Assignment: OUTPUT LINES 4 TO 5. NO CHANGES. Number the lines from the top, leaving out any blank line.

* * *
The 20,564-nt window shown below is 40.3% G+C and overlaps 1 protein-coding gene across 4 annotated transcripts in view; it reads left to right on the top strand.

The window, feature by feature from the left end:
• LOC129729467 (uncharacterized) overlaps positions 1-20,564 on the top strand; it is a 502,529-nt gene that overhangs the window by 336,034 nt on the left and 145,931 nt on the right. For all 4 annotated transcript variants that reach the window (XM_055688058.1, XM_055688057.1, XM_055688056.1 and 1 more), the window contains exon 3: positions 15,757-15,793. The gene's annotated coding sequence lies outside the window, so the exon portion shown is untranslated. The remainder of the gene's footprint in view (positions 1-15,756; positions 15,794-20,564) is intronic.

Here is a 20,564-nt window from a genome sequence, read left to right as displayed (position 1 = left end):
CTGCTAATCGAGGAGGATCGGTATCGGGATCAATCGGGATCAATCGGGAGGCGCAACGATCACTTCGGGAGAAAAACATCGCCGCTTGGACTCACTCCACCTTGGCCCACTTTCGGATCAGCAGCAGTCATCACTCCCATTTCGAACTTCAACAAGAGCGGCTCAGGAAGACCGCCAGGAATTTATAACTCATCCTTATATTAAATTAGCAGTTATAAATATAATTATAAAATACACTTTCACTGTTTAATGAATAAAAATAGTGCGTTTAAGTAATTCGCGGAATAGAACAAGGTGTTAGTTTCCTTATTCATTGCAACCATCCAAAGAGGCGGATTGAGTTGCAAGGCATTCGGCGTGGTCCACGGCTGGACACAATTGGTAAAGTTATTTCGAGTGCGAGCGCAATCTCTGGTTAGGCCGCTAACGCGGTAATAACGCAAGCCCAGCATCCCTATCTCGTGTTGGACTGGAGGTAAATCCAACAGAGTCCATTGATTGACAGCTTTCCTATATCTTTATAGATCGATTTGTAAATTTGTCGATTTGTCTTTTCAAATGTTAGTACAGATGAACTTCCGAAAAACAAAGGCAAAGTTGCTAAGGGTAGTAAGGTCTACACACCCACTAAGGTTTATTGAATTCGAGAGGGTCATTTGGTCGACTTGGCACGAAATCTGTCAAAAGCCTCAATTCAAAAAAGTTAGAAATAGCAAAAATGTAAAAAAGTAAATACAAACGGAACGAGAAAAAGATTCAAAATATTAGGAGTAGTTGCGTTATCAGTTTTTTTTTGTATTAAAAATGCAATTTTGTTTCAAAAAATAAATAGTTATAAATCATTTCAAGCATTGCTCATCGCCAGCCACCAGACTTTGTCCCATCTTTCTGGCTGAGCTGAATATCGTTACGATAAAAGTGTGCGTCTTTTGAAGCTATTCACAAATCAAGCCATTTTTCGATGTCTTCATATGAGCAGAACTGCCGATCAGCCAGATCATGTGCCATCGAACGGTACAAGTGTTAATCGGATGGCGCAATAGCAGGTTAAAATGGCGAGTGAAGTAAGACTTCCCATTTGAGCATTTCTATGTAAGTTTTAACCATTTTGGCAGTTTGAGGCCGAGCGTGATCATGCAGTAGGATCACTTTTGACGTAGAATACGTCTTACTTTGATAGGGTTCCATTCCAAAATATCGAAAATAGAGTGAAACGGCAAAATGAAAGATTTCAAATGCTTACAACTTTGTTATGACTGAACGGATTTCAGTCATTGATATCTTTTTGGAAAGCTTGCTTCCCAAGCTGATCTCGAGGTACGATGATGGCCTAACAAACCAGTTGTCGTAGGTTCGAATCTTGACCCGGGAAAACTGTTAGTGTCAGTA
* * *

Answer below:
Here is a 20,564-nt window from a genome sequence, read left to right as displayed (position 1 = left end):
CTGCTAATCGAGGAGGATCGGTATCGGGATCAATCGGGATCAATCGGGAGGCGCAACGATCACTTCGGGAGAAAAACATCGCCGCTTGGACTCACTCCACCTTGGCCCACTTTCGGATCAGCAGCAGTCATCACTCCCATTTCGAACTTCAACAAGAGCGGCTCAGGAAGACCGCCAGGAATTTATAACTCATCCTTATATTAAATTAGCAGTTATAAATATAATTATAAAATACACTTTCACTGTTTAATGAATAAAAATAGTGCGTTTAAGTAATTCGCGGAATAGAACAAGGTGTTAGTTTCCTTATTCATTGCAACCATCCAAAGAGGCGGATTGAGTTGCAAGGCATTCGGCGTGGTCCACGGCTGGACACAATTGGTAAAGTTATTTCGAGTGCGAGCGCAATCTCTGGTTAGGCCGCTAACGCGGTAATAACGCAAGCCCAGCATCCCTATCTCGTGTTGGACTGGAGGTAAATCCAACAGAGTCCATTGATTGACAGCTTTCCTATATCTTTATAGATCGATTTGTAAATTTGTCGATTTGTCTTTTCAAATGTTAGTACAGATGAACTTCCGAAAAACAAAGGCAAAGTTGCTAAGGGTAGTAAGGTCTACACACCCACTAAGGTTTATTGAATTCGAGAGGGTCATTTGGTCGACTTGGCACGAAATCTGTCAAAAGCCTCAATTCAAAAAAGTTAGAAATAGCAAAAATGTAAAAAAGTAAATACAAACGGAACGAGAAAAAGATTCAAAATATTAGGAGTAGTTGCGTTATCAGTTTTTTTTTGTATTAAAAATGCAATTTTGTTTCAAAAAATAAATAGTTATAAATCATTTCAAGCATTGCTCATCGCCAGCCACCAGACTTTGTCCCATCTTTCTGGCTGAGCTGAATATCGTTACGATAAAAGTGTGCGTCTTTTGAAGCTATTCACAAATCAAGCCATTTTTCGATGTCTTCATATGAGCAGAACTGCCGATCAGCCAGATCATGTGCCATCGAACGGTACAAGTGTTAATCGGATGGCGCAATAGCAGGTTAAAATGGCGAGTGAAGTAAGACTTCCCATTTGAGCATTTCTATGTAAGTTTTAACCATTTTGGCAGTTTGAGGCCGAGCGTGATCATGCAGTAGGATCACTTTTGACGTAGAATACGTCTTACTTTGATAGGGTTCCATTCCAAAATATCGAAAATAGAGTGAAACGGCAAAATGAAAGATTTCAAATGCTTACAACTTTGTTATGACTGAACGGATTTCAGTCATTGATATCTTTTTGGAAAGCTTGCTTCCCAAGCTGATCTCGAGGTACGATGATGGCCTAACAAACCAGTTGTCGTAGGTTCGAATCTTGACCCGGGAAAACTGTTAGTGTCAGTA